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Archive for February 16th, 2011

A reader asked me to write about dealing with Sexually Transmitted Diseases (STDs) that were contracted from childhood sexual abuse. The reader said that she has not seen this topic covered in the blogs she follows and wonders whether she is the only child abuse survivor dealing with this issue. I assured her that she is not.

Years ago, I was a guardian ad litem for an elementary-age child who contracted an STD. Because a child generally cannot contract an STD without being sexually abused, the State got involved, and I was called in to represent the child’s interests. While other evidence of sexual abuse might be able to be explained away, it is pretty hard to get around the evidence of sexual abuse when a child has an STD. It might not tell the “who,” but the “what” is undeniable in most cases.

If you do a Google search of STDs and child abuse, you will find numerous articles about children contracting STDs from being sexually abused. Sadly, children have no say in using condoms during the sexual abuse. Many child abusers have multiple sexual encounters with multiple people (I won’t say “partners” because a child is never a willing “partner” in sexual abuse), which puts the child abusers at a higher risk of contracting an STD which, in turn, can be passed along to the child. Some STDs are incurable, so the child must deal with the STD the rest of his or her life.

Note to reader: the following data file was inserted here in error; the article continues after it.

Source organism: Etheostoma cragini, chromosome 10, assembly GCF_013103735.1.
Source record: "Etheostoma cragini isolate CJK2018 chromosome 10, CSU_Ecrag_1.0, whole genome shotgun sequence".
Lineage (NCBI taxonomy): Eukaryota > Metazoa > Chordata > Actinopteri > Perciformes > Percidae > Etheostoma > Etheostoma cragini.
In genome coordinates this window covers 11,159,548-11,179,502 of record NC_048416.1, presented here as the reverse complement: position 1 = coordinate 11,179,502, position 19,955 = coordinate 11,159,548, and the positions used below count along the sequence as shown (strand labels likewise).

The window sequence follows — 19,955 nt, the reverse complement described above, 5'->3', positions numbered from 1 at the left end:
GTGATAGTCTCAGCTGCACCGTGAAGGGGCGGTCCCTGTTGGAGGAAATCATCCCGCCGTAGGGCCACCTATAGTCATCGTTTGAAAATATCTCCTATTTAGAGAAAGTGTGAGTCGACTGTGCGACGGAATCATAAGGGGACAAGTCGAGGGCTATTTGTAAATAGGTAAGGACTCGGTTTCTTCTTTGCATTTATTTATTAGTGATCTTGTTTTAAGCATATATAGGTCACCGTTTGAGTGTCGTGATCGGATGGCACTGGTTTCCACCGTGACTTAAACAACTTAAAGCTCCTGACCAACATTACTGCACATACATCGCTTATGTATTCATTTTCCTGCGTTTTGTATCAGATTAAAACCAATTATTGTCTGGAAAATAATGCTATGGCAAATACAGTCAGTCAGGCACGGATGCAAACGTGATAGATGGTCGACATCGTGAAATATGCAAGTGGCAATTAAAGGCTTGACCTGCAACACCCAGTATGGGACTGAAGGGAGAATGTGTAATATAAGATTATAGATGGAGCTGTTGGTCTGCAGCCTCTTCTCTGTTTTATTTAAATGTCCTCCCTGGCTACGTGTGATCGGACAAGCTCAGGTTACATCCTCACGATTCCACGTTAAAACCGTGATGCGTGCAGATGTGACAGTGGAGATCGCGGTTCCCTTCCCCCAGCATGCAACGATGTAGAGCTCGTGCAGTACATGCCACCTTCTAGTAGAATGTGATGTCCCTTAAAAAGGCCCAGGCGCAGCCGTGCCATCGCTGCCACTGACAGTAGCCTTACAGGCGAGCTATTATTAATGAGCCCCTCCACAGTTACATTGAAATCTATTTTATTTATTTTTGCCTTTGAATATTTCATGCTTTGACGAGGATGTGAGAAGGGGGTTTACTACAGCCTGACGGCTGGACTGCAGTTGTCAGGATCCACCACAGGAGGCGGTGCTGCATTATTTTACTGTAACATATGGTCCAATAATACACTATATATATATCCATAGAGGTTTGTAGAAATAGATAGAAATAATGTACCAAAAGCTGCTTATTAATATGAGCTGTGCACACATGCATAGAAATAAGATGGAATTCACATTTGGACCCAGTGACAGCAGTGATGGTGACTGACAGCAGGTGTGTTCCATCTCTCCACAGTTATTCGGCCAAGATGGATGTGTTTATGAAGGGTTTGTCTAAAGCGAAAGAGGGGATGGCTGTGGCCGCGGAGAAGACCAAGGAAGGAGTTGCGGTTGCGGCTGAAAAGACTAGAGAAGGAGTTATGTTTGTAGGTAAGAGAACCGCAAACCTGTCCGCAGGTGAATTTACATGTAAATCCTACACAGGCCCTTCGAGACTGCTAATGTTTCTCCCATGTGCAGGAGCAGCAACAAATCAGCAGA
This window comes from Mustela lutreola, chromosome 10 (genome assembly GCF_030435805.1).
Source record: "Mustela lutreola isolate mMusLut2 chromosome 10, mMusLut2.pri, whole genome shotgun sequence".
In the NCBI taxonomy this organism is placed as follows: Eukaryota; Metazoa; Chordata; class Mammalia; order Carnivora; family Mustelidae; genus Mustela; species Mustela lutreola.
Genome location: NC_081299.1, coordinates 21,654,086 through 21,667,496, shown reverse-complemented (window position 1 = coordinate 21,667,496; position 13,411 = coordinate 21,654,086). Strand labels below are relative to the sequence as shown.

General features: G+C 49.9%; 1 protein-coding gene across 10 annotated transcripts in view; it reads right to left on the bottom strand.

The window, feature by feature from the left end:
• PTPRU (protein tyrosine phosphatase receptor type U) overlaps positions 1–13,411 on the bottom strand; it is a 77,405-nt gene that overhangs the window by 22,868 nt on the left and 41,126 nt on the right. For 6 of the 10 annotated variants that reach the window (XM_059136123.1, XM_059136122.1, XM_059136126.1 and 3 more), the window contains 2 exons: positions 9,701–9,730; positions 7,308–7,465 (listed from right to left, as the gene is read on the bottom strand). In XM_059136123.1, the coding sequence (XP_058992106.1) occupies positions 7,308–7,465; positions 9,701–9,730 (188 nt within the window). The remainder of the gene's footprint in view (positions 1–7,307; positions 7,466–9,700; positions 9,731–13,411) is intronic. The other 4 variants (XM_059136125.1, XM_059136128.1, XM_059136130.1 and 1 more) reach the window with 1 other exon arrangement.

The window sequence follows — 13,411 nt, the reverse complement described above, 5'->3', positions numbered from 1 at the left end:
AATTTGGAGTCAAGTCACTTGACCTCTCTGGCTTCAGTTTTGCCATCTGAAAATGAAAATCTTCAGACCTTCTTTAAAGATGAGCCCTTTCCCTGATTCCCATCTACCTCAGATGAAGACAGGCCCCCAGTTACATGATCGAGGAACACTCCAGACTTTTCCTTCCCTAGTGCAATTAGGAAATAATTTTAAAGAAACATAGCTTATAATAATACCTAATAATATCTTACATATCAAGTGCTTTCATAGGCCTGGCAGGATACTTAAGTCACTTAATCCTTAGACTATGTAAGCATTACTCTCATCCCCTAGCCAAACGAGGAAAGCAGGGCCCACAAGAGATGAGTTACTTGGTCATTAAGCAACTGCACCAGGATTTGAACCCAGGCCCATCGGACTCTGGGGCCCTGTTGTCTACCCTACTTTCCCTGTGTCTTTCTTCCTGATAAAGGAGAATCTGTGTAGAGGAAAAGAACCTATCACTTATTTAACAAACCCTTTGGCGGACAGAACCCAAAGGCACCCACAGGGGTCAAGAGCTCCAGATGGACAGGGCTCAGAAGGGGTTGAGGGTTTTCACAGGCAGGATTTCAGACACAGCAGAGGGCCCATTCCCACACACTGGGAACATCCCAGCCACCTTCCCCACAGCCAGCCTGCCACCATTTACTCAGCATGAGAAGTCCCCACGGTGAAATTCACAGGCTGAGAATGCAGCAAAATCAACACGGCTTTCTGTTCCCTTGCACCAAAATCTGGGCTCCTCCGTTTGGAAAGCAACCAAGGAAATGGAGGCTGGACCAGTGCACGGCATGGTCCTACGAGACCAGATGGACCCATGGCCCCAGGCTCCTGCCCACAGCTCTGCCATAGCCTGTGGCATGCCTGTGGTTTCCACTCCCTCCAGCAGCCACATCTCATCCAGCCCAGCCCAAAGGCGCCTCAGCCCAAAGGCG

My partner over at Adoption Under One Roof has been a foster mother for many years, and she says that some children enter the foster care system already infected with an STD. This is a common issue that the foster care system and foster parents deal with. When you are the one who has been hiding the fact that you have an STD from childhood, you might feel shame in being the only person to have had an STD like herpes since you were eight years old. You are definitely not alone. Only a small percentage of sexual abuse survivors ever enter the foster care system, and enough of them have STDs in childhood for the State and foster parents to have to know how to deal with it. Statistically, a percentage of child abuse survivors who never entered the foster care system have STDs from childhood as well.

The same reader asked me to address how to discuss STDs and a history of child abuse with a potential partner. I will address that in my next blog entry.

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Photo credit: Hekatekris

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